Ashley Heers is focusing her work directly on how and when dinosaurs took flight. The daughter of a veterinarian and a vet technician who grew up in the central California town of Tulare, she was a high school student when she took an online course in geology at the University of California-Davis and wrote an essay about Archaeopteryx. That got her hooked on birds, past and present. She did her senior thesis at Davis with paleobiologist Ryosuke Motani. Heers studied how the center of mass, critical to flight ability, varies in living birds. “She was a star student here,” Motani recalls. “When I first met her, her eyes were shining like those of a child.”
Later, as a graduate student at the flight lab in Montana, Heers teamed up with Kenneth Dial to investigate how the transition from dinosaurs to birds might have happened. In 2003 Dial had published evidence that living birds engage in what he called “wing-assisted incline running.” Using Chukar partridges as his model, Dial demonstrated that while the chicks of this species can use their legs to climb tree branches and other steeply inclined surfaces almost immediately after hatching, they help themselves by flapping their wings and creating aerodynamic force— similar to Heers’s later findings with the leaping guinea fowl.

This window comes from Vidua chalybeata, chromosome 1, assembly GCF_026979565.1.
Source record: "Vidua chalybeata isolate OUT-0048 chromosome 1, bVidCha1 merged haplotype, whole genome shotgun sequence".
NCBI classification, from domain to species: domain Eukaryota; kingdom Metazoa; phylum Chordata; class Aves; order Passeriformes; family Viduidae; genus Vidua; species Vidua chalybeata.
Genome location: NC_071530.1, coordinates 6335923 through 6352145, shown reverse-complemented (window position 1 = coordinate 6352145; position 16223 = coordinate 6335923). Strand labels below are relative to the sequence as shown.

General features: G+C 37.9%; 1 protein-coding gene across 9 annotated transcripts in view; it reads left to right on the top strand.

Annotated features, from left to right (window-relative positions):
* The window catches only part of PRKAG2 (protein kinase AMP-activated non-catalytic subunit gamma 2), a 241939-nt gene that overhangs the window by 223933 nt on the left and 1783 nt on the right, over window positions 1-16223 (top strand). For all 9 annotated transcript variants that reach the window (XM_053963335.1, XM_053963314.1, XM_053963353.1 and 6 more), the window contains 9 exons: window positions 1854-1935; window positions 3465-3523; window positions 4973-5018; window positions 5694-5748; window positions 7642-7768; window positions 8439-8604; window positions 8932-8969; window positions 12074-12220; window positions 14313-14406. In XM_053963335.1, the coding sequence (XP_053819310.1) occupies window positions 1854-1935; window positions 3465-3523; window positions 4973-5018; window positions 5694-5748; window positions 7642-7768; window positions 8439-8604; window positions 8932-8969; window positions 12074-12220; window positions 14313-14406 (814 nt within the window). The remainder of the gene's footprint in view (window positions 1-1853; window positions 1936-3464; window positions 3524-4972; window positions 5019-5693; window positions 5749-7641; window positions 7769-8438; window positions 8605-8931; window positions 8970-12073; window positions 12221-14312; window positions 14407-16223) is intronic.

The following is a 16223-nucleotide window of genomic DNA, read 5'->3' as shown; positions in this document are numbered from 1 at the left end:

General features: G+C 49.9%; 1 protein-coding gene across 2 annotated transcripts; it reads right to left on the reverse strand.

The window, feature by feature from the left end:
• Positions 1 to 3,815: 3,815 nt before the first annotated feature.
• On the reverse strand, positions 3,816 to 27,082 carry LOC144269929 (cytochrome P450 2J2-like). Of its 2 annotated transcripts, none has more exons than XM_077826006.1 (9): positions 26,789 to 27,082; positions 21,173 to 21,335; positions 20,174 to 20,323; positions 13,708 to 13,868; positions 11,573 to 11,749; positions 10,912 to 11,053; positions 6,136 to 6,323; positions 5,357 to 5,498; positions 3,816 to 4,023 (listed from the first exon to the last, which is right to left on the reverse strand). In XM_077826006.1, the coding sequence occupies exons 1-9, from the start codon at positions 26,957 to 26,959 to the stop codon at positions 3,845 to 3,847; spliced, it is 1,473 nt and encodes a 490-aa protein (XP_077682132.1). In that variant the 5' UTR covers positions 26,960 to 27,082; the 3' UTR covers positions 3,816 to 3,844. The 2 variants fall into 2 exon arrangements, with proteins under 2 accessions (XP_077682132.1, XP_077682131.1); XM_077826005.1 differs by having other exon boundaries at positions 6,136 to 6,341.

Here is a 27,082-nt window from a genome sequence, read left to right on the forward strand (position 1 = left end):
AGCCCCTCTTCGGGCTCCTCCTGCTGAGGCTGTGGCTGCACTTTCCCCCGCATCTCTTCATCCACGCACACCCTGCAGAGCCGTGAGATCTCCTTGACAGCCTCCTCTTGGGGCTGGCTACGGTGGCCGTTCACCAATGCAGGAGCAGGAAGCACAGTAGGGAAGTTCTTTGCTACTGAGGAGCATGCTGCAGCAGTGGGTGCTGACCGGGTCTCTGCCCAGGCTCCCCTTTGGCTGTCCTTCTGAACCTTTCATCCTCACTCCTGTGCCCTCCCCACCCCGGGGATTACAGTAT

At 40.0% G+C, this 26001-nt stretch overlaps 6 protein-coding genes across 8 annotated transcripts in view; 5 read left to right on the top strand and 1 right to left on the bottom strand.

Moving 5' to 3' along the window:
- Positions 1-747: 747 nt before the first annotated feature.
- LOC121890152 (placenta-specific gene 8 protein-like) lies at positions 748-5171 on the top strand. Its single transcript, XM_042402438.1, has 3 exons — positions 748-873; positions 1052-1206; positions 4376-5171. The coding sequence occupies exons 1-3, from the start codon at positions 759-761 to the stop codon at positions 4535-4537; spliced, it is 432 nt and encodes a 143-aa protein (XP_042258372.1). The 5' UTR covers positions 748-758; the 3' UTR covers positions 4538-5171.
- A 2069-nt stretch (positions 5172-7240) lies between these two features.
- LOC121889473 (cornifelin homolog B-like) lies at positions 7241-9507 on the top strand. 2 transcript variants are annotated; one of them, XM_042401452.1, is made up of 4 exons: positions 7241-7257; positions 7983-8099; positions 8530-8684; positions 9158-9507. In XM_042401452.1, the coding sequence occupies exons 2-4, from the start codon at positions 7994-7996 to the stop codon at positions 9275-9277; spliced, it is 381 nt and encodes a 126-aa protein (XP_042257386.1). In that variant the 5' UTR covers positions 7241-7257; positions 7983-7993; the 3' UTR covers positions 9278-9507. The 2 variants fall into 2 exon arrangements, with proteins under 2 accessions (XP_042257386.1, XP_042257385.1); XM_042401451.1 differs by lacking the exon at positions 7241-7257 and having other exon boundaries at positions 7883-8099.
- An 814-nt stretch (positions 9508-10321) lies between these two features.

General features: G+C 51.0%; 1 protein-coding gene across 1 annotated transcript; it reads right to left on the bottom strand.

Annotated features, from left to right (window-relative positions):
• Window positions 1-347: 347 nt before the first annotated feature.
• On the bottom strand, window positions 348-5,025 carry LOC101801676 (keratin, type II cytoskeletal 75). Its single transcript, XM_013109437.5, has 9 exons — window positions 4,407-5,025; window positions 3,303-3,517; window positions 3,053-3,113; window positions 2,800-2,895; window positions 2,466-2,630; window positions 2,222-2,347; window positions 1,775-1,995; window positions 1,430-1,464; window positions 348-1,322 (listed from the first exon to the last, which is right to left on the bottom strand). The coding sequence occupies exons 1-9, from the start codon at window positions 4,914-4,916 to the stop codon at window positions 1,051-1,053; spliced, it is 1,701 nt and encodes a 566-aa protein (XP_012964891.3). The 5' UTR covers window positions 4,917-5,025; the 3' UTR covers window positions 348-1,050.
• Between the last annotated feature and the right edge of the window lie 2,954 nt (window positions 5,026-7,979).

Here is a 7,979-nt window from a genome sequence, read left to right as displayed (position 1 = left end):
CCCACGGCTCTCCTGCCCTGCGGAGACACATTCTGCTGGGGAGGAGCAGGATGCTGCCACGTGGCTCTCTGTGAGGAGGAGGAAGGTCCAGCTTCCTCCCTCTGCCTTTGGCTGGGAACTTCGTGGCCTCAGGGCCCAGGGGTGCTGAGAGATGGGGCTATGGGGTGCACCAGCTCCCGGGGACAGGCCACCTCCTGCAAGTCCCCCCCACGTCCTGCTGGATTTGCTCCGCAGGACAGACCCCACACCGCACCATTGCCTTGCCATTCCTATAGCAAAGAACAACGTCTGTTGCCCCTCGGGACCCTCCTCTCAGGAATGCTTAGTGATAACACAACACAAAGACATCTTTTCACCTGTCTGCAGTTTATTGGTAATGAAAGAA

Heers went from there, focusing her Ph.D. work on how the developmental changes in feathers, wings, and body structure transform a baby bird that cannot fly into an adult that can easily take to the air. In one set of experiments, Heers attached Chukar wings from birds of various ages to a revolving apparatus mounted on top of a force plate, an instrument that can measure both the aerodynamic lift and the drag produced by the wings. The whole setup resembled an old airplane motor with the Chukar wings as the spinning propeller, and allowed Heers to closely track how baby birds become better flyers as they grow up.
She found that chicks and juvenile birds, whose feathers are fairly simple—they’re relatively symmetrical and permeable to the air—can’t muster anywhere near the lift that adult birds, with their stiff, asymmetrical feathers, can easily accomplish. And chick wings also produce much more drag, the enemy of soaring flight. In her doctoral thesis, Heers demonstrated that feathered dinosaurs had gone through similar stages during their evolution into birds capable of fully powered flight.